Bonn conference hears call for political commitment to tackle climate change

UN summit in September seen as critical

World leaders will need to show “real political commitment” if an international treaty to tackle global warming is to be concluded in Paris before the end of next year, according to the Climate Action Network (Can).

Alden Meyer, spokesman for the Washington-based Union of Concerned Scientists, told a Can-sponsored press briefing last night they would have a "golden opportunity" to show greater ambition at a UN summit in New York this September.

The summit, called by UN secretary-general Ban Ki-moon, is to bring together most of the world's presidents or prime ministers to focus on the issue for the first time since the 2009 Copenhagen climate summit, which ended in chaos.

Mr Meyer, a veteran of UN climate talks, said there was a "good mood" at the current session in Bonn, with many issues of substance put on the table. And while there was "still some wrangling going on", he expected it would move the process forward.

Tasneem Essop, of the World Wildlife Fund, said there were "lots of issues that need to be unpacked" and delegates would have to "get into negotiation mode very soon" if this year's UN climate conference in Lima, Peru, was to pave the way for a deal in Paris.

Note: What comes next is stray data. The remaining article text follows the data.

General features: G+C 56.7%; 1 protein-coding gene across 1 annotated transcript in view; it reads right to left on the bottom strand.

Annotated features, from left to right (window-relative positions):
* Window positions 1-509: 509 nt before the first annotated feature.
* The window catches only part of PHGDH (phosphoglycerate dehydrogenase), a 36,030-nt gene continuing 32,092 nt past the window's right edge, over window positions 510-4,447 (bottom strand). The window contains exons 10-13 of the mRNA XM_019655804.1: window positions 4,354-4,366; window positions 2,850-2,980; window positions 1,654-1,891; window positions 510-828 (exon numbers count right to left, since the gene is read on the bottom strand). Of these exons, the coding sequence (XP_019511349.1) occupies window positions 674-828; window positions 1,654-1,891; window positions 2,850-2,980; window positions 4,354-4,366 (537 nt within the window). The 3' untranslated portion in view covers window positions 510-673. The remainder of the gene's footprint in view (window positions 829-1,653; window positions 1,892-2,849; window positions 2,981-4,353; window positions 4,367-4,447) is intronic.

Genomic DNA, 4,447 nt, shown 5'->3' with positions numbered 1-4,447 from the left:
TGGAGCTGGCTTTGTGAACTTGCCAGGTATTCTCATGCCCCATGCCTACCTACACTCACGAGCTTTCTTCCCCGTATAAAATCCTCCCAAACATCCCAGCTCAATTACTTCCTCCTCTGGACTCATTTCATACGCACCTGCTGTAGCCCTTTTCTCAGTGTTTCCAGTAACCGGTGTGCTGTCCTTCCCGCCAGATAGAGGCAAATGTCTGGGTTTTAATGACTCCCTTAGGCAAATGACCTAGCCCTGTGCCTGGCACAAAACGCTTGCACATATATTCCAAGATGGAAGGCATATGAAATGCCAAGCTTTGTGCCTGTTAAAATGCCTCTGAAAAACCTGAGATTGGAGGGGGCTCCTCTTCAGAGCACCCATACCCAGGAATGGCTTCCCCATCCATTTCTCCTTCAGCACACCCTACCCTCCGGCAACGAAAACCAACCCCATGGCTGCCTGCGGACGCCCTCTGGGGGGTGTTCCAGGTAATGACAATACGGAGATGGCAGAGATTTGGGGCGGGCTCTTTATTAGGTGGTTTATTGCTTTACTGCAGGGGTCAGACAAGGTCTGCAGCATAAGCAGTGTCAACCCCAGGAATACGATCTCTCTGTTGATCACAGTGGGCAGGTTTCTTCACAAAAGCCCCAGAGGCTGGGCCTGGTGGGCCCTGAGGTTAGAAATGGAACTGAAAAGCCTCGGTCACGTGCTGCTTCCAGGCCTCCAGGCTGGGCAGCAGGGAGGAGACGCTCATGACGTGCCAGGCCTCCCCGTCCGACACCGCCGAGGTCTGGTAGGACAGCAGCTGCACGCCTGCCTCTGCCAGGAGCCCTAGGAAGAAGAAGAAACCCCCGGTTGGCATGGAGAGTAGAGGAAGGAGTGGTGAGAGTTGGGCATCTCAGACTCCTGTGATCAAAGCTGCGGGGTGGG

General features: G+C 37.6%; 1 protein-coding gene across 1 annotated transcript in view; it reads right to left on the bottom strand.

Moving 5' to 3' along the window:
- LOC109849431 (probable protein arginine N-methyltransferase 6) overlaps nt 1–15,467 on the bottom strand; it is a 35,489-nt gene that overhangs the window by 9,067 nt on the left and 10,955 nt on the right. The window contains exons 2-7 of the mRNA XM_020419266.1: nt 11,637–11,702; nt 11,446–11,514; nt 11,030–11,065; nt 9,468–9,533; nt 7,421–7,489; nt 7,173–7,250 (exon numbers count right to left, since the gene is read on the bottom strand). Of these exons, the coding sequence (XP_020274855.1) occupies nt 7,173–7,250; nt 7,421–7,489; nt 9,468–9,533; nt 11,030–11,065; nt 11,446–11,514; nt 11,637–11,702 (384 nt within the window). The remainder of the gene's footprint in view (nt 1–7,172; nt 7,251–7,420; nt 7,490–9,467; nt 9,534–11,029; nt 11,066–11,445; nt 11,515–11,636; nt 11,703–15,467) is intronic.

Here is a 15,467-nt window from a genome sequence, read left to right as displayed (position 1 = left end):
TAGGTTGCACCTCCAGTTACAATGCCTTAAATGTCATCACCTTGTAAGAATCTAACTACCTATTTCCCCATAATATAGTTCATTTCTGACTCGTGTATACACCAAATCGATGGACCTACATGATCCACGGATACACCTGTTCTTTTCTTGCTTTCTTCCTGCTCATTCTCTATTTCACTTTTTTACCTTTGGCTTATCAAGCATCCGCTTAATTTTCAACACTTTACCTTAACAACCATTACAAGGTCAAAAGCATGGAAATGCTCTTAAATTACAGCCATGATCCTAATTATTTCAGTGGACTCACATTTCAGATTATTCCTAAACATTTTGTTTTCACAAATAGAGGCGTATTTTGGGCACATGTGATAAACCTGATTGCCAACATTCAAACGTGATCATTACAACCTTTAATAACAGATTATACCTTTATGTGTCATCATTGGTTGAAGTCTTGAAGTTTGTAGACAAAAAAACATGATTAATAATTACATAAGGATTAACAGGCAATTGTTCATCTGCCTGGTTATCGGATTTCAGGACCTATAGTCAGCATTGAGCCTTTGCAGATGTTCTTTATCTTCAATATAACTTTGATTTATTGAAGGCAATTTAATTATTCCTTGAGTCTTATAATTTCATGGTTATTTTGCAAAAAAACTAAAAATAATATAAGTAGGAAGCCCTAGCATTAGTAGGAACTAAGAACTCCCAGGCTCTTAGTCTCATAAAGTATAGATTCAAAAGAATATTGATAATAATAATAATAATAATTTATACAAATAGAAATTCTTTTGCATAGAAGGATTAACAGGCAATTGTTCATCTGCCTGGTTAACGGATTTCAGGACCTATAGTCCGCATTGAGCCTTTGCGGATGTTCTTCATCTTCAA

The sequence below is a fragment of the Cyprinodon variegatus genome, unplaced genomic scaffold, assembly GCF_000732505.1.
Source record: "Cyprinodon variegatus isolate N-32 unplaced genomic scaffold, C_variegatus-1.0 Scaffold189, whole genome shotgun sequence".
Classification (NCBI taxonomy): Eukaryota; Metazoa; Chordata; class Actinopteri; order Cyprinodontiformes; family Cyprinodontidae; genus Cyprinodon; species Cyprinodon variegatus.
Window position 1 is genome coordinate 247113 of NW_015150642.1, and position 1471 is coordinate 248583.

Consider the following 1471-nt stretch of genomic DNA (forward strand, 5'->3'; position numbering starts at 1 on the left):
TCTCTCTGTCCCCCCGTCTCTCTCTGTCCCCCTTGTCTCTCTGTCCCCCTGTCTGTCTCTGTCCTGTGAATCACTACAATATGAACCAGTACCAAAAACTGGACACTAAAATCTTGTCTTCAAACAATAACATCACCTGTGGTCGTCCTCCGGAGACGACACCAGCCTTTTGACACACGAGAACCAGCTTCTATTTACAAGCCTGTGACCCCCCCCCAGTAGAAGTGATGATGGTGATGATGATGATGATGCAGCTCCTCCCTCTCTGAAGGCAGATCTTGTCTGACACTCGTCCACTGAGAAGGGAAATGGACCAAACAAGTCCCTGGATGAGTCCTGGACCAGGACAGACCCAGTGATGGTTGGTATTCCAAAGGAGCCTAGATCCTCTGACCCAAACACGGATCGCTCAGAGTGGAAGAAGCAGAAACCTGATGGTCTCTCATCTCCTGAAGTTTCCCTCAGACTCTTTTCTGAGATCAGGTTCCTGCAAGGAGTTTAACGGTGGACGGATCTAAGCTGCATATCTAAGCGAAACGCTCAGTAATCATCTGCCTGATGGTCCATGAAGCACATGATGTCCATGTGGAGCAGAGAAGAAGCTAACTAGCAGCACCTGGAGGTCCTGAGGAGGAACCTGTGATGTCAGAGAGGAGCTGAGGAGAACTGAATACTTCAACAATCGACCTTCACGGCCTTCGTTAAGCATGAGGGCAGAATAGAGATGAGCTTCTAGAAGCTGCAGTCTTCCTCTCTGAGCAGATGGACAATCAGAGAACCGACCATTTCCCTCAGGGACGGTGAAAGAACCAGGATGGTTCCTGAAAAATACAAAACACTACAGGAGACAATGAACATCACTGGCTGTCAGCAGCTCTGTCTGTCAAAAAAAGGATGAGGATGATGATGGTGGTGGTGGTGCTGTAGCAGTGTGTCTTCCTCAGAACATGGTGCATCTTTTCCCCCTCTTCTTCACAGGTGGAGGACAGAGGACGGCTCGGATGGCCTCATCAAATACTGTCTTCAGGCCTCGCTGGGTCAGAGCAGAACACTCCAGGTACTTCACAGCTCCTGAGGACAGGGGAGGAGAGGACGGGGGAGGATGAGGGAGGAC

Earlier, President Anote Tong of Kiribati – a low-lying island state in the middle of the Pacific – warned that it was already “too late” to save countries such as his from being swamped by rising seas, even if a climate change agreement was reached by the end of 2015.

‘Total annihilation’

In an interview with CNN, he said “total annihilation” was now inevitable for Kiribati, Tuvalu, the Maldives and the Marshall Islands. But while they were “on the frontline today”, others would be in the same position tomorrow unless stronger action was taken.

A report, compiled by Cambridge University and the Global Military Advisory Council on Climate Change, has warned that “tensions will increase due to climate-driven water variability in the trans-boundary drainage systems linked to the vast Tibetan plateau”.

It noted that 40 per cent of the world’s population depended on water from the Himalayan glaciers. If these were to melt as a result of rising temperatures, millions in China, India and Pakistan would face shortages. Rivers such as the Ganges and the Yangtze could lose 20 per cent of their flow by 2050.